Fifty years later, I am still not a full-fledged member of the Blue Army. The criteria are the same, to pray the rosary everyday for peace and to make five consecutive First Saturdays. I may have completed the Five First Saturdays, but my daily rosary is most often not for peace, but for some other supplication.  But, with the Centennial of the First Fatima Apparition, I hope to make reparation going forward to any lack of participation I have had in the Blue Army. The Blue Army is still marching and like a good Soldier Confirmed in Christ, I want to be a part of Our Lady’s peace plan. 

Monday, August 01, 2016

The Magisterium is Merciful to the Desires of Feminist Women - But not in the way they want

      I had a helpful insight while I was preparing my presentation on why only men can be priests. I discovered that apologetics on the the question of whether the priesthood should be open to women can be addressed from the reality of mercy rather than from theology. The Church approaches the question very mercifully, but not in the way some women would like.

      The Church has a beautiful way of expressing the immense mercy she has for women. Many women are anxious about their "roles" in the world. Many feel the Church sees them not equal to take up the office of the priesthood. But, in reading up Guadium et Spes, the Constitution on the Church in the Modern World, I found that the pastors seek to understand and empathize with the struggles of women. They are merciful, but, the truth about the institution of the priesthood for men only, is a truth that cannot change. Gaudium et Spes to speaks to the merciful voice of the Magisterium. Preface:

The joys and the hopes, the griefs and the anxieties of the men of this age, especially those who are poor or in any way afflicted, these are the joys and hopes, the griefs and anxieties of the followers of Christ. Indeed, nothing genuinely human fails to raise an echo in their hearts.

      They go on further with an empathetic voice:

Today, the human race is involved in a new stage of history. Profound and rapid changes are spreading by degrees around the whole world. Triggered by the intelligence and creative energies of man, these changes recoil upon him, upon his decisions and desires, both individual and collective, and upon his manner of thinking and acting with respect to things and to people. Hence we can already speak of a true cultural and social transformation, one which has repercussions on man's religious life as well.

      These changes have affected women profoundly. Women have desires they haven’t had before, because scientific developments and technological advancements have created new opportunities. Some, of these opportunities have been explored and found to be detrimental rather than helpful, like, putting a career before children and the use of artificial birth control. Woman was created by God with a nature which creates a desire and want to have children. But, as the Council Fathers state, the “cultural and social transformations” has had “repercussions on man’s religious life as well” and so women responded to the feminist voice that said, “forget what your religion teaches, forget family life, go for the money and career. It is your turn to have what men have had.” Women who bring the struggle for a female priesthood to the Church and the culture are basing it on the desires of an earthly kingdom. The feminist movement is a struggle that is regressive toward women rather than progressive because it removes religion from the discussion.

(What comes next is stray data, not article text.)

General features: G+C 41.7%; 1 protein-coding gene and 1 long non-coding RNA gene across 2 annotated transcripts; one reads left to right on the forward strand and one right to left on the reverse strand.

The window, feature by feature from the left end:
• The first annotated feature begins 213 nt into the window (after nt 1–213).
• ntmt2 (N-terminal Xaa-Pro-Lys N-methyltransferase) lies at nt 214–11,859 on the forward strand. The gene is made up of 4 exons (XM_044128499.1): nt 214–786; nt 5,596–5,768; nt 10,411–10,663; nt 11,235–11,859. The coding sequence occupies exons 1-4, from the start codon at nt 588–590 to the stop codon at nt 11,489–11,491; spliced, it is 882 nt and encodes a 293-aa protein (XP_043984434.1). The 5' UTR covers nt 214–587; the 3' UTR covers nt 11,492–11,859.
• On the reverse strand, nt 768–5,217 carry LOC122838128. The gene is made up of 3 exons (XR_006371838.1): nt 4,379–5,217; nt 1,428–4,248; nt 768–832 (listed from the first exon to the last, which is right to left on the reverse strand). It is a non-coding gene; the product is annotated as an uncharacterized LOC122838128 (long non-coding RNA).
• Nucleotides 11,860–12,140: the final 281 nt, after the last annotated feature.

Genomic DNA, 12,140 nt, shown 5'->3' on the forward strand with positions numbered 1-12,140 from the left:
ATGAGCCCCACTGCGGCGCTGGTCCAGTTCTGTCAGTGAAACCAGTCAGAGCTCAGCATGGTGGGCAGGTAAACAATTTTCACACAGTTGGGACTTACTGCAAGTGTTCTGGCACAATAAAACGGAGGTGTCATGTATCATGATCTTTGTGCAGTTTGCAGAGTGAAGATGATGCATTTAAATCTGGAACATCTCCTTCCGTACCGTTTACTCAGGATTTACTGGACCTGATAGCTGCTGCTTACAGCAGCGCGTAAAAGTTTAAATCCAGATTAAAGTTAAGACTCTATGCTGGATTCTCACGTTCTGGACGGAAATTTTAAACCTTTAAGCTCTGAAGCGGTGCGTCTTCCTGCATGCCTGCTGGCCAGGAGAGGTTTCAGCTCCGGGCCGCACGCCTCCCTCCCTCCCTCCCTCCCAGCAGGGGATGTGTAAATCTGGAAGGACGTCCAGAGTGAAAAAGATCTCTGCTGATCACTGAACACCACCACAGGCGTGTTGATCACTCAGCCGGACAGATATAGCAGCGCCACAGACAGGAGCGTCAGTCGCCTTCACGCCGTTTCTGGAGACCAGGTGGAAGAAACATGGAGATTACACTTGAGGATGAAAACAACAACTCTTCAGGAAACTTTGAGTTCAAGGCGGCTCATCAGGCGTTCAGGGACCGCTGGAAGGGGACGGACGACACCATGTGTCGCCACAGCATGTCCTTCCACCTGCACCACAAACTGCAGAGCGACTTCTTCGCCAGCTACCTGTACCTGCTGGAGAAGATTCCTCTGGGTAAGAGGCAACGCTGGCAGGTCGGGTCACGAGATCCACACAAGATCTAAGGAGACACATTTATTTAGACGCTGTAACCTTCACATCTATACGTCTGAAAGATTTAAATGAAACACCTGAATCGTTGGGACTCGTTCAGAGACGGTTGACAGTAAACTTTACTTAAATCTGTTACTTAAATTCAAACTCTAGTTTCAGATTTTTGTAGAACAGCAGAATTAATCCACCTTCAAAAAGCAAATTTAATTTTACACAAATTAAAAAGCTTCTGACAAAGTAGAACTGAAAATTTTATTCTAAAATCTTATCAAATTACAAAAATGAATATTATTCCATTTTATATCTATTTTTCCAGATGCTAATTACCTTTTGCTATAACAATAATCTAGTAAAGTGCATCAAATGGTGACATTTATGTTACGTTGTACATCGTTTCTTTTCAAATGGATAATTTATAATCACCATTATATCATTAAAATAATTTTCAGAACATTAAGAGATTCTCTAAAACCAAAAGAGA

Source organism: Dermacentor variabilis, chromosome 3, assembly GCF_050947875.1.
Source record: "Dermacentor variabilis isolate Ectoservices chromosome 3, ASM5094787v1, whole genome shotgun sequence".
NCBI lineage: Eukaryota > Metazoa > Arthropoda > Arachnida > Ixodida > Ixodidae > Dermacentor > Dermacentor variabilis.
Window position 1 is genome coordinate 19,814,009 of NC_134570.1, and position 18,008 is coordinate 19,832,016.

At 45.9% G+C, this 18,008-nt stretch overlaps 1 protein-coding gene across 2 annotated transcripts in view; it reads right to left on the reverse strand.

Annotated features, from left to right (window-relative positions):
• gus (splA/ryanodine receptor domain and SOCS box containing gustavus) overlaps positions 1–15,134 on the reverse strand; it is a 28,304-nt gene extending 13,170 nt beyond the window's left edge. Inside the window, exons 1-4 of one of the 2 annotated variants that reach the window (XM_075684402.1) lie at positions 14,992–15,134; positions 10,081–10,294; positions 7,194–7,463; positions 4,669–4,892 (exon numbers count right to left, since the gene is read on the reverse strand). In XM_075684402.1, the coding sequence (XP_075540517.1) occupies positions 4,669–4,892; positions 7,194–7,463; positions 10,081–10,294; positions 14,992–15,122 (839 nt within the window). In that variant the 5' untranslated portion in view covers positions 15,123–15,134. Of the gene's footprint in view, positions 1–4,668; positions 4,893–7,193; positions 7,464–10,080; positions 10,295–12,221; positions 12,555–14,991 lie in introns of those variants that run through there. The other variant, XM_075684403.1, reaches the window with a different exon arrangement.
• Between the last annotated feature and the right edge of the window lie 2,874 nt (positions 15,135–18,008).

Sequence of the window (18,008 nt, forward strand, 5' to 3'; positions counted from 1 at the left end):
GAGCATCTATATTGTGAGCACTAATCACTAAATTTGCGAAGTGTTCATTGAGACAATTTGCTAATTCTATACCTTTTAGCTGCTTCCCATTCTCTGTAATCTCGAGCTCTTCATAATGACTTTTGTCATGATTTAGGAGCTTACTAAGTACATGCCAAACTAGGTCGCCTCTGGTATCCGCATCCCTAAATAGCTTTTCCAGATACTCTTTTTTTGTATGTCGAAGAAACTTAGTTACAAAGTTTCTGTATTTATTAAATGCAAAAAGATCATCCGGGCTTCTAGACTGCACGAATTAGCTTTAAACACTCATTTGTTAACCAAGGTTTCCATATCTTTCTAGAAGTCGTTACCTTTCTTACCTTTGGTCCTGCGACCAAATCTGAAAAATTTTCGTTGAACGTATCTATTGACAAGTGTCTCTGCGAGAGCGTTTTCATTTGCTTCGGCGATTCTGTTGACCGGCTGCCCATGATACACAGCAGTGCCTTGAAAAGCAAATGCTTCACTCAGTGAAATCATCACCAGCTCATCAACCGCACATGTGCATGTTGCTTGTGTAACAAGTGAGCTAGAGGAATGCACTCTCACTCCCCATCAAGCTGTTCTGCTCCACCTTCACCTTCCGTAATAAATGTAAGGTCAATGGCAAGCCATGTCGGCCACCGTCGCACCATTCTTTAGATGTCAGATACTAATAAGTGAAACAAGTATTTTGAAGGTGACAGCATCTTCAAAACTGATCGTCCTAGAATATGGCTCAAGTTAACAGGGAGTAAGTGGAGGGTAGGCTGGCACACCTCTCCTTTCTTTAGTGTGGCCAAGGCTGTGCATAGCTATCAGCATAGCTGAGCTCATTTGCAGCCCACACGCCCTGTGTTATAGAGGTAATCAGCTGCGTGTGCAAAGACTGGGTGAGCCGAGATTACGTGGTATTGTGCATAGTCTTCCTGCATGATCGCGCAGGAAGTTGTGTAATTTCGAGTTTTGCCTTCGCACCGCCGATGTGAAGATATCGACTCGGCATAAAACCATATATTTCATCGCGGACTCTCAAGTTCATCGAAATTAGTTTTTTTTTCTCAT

Gaudium et Spes speaks of man trying to live life without religion:

On the other hand, growing numbers of people are abandoning religion in practice. Unlike former days, the denial of God or of religion, or the abandonment of them, are no longer unusual and individual occurrences. 

      The women’s liberation movement or feminism, which seeks happiness without religion and God has had a profound effect on Catholic women. A sense of a need for women to have “solidarity” against men who dominated the home and the workforce has infiltrated consecrated religious women and some lay women through its “goddess mentality” and false equality of “we can do anything man can do.”

      The pastors are aware of this and instead of being critical of their new mindset, they show understanding because they know that “it is only through the mystery of the Incarnate Word does the mystery of man take on light” (GS, 22). When expounding Christological truths, pastors can never criticize or berate. They always understand it is where the person is, coercion won’t win the women over to full assent to Church teaching regarding that the priesthood is reserved for men only. Only mercy shown through the pastoral insight found in Gaudium et Spes and other Magisterial documents.